Watch out for the mentoring gap

There is a mentoring gap in business today. This gap was highlighted in a Stanford University study cited by the Institute of Organization Development that found: 

“Another critical area of development for CEOs was mentoring skills––developing internal talent.”

Another critical area? 

This just may be your most important role a leader––mentoring, teaching and developing the talents and skills of the people you serve. 

The problem is not isolated to CEOs. Leaders at every level are either hesitant to mentor and develop the people under them, or they don’t know how. The flip side is that aspiring leaders are too often hesitant to ask for help or seek out a mentor––or they don’t know how!

Let’s start at the top …

Why are some leaders so miserly about mentoring? Sometimes it’s about fear.

Surveys and studies show that people are very often hesitant to mentor and train someone who might in fact replace them. This attitude has a crippling effect on the growth and development of the organization as well as the growth of each individual.

 Power is your ability to act and perform effectively. As a leader, your power only expands through sharing. If you want to build a powerful organization, you’ve got to develop powerful people and this means mentoring––developing the talents, skills and potential of the people you serve.

Now let’s look from the bottom up …

Why might an aspiring leader hesitate to ask for help? Once again––fear.

When you’re moving up the ladder, you don’t want to appear weak or incompetent. You don’t want your supervisors to think you can’t handle your business.

Remember that the people you look up to had help along the way too. The best leaders were those people who sought out the help, advice and mentorship of others successful in their domain.

Look behind a great leader and you’ll find a strong relationship with a mentor. 

Back to the top …

There is nothing more inspiring to your followers than your commitment to helping them become more powerful.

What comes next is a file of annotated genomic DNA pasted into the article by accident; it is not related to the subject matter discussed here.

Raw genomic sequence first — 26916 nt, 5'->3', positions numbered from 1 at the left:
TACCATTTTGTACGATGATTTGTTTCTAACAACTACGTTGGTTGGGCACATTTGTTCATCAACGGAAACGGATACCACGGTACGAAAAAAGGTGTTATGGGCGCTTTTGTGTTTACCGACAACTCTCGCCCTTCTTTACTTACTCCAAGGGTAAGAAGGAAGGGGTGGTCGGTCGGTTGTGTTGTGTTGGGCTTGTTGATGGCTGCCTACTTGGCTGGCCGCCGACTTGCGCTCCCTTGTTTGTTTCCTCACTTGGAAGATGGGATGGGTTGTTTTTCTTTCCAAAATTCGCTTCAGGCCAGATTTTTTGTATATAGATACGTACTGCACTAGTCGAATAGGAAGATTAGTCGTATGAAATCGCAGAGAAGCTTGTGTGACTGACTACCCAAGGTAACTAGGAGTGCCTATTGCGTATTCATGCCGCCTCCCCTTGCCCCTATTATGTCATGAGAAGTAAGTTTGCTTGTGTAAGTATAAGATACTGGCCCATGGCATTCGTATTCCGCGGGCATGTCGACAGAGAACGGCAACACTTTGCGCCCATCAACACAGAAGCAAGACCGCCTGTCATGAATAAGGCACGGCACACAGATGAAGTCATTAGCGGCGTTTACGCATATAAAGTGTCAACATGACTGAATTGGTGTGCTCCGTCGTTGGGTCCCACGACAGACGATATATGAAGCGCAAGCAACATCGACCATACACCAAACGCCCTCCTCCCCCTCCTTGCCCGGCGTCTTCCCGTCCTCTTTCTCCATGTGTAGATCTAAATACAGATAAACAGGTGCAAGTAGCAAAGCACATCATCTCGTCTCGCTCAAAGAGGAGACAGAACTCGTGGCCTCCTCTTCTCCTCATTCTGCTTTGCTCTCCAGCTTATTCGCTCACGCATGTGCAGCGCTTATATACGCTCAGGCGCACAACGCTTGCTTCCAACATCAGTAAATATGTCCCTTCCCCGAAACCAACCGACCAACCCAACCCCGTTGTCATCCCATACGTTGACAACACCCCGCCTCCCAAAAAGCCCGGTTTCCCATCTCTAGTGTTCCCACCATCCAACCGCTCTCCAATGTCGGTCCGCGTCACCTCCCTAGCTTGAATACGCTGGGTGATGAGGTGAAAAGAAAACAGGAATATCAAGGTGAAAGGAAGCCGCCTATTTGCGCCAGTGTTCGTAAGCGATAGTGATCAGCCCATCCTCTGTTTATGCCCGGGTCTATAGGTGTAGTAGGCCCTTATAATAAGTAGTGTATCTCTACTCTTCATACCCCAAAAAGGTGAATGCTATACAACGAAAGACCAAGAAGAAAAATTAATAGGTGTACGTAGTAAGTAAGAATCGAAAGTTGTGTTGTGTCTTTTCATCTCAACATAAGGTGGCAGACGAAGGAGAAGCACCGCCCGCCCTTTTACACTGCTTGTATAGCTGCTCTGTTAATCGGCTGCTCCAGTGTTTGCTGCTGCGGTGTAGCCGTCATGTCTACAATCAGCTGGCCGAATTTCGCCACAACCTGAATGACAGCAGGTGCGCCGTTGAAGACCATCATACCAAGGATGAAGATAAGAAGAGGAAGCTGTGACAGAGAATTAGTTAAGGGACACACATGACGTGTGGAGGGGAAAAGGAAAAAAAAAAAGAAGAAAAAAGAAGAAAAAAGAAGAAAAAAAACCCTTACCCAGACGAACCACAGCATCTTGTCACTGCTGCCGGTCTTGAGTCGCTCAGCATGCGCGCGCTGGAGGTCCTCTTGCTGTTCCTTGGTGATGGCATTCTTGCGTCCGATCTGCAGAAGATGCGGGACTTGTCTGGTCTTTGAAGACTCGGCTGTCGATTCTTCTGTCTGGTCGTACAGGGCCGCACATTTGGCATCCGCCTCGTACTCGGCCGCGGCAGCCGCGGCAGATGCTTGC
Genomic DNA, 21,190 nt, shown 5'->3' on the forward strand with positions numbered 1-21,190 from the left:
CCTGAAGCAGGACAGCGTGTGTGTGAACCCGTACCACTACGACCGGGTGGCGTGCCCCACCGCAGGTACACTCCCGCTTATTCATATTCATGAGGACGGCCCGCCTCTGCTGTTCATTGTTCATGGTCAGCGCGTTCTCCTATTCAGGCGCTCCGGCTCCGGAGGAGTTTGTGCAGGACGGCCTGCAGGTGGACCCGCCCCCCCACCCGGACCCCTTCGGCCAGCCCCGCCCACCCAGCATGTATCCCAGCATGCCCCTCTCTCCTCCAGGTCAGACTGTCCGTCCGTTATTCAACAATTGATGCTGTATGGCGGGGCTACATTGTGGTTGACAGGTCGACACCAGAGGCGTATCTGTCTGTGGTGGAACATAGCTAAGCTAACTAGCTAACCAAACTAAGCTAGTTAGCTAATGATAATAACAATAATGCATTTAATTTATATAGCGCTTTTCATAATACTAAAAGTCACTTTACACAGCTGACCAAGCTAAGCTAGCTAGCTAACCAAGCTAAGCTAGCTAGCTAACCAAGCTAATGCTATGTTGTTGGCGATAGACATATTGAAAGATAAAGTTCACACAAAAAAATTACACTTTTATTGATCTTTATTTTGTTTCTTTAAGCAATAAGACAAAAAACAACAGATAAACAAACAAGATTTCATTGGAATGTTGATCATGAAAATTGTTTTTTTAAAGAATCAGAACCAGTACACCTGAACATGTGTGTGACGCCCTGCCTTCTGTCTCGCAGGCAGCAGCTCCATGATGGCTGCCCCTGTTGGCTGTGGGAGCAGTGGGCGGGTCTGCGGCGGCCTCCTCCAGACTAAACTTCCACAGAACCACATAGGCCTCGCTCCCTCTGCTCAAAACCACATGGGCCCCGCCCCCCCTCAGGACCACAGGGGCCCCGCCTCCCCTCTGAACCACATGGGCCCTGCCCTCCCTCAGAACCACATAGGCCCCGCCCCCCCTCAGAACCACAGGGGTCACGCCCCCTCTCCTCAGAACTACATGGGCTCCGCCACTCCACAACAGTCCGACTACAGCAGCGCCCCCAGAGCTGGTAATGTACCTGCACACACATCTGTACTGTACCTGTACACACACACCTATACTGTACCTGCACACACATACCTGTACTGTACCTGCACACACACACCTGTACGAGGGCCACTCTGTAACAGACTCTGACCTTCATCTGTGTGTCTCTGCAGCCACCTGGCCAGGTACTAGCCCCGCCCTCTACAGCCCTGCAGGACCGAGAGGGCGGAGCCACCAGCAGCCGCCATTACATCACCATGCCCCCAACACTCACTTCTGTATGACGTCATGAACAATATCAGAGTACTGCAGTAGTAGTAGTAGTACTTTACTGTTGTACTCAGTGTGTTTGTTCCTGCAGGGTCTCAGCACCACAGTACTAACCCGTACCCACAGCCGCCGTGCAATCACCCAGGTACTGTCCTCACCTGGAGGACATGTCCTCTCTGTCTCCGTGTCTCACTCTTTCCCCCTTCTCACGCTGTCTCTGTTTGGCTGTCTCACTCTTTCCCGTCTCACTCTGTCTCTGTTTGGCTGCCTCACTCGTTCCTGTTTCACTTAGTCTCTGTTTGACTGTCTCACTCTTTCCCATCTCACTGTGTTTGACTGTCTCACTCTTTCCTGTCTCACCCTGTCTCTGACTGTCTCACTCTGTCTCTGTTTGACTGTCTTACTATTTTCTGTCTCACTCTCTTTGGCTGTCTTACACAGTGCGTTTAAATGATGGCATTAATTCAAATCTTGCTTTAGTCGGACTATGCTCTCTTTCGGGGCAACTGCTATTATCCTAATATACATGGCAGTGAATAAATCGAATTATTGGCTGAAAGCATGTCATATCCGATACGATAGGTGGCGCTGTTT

The most effective Sensei is one who measures his success when others surpass his skills. This attitude serves business leaders just as well. As a Sensei, my job is to develop the people I serve to their greatest potential. Sometimes, hopefully, that means training them to be better than me.

When my student surpasses my skills, that’s not a threat! That’s my job!

Some years ago I noticed something very interesting happening. I never asked for it––this just happened organically––

Before my students became Black Belts, they addressed me as “Sensei.” As they achieved Black Belt, and later, as I recognized some of them for equaling or even surpassing my abilities and skills, these students started calling me “Master.”

As I elevated the student––the student elevated me. 

As the student excels, my role can shift from simply teaching technique to mentoring and coaching that student to even higher levels of performance. This mindset works just as well in business!

If you want to grow and develop as a leader and if you want to find new, exciting and ever expanding ways to apply your own developing talents and abilities, you must mentor and develop people to assume some of the roles and duties you have today. As you elevate the people you serve––they elevate you.

That’s how you build a powerful organization!

Jim Bouchard

Jim Bouchard

Jim Bouchard is an internationally recognized speaker, Leadership Activist, and founder of The SENSEI LEADER Movement™. He’s the author of 8 leadership books, and hosts Walking The Walk, a ... Web: Details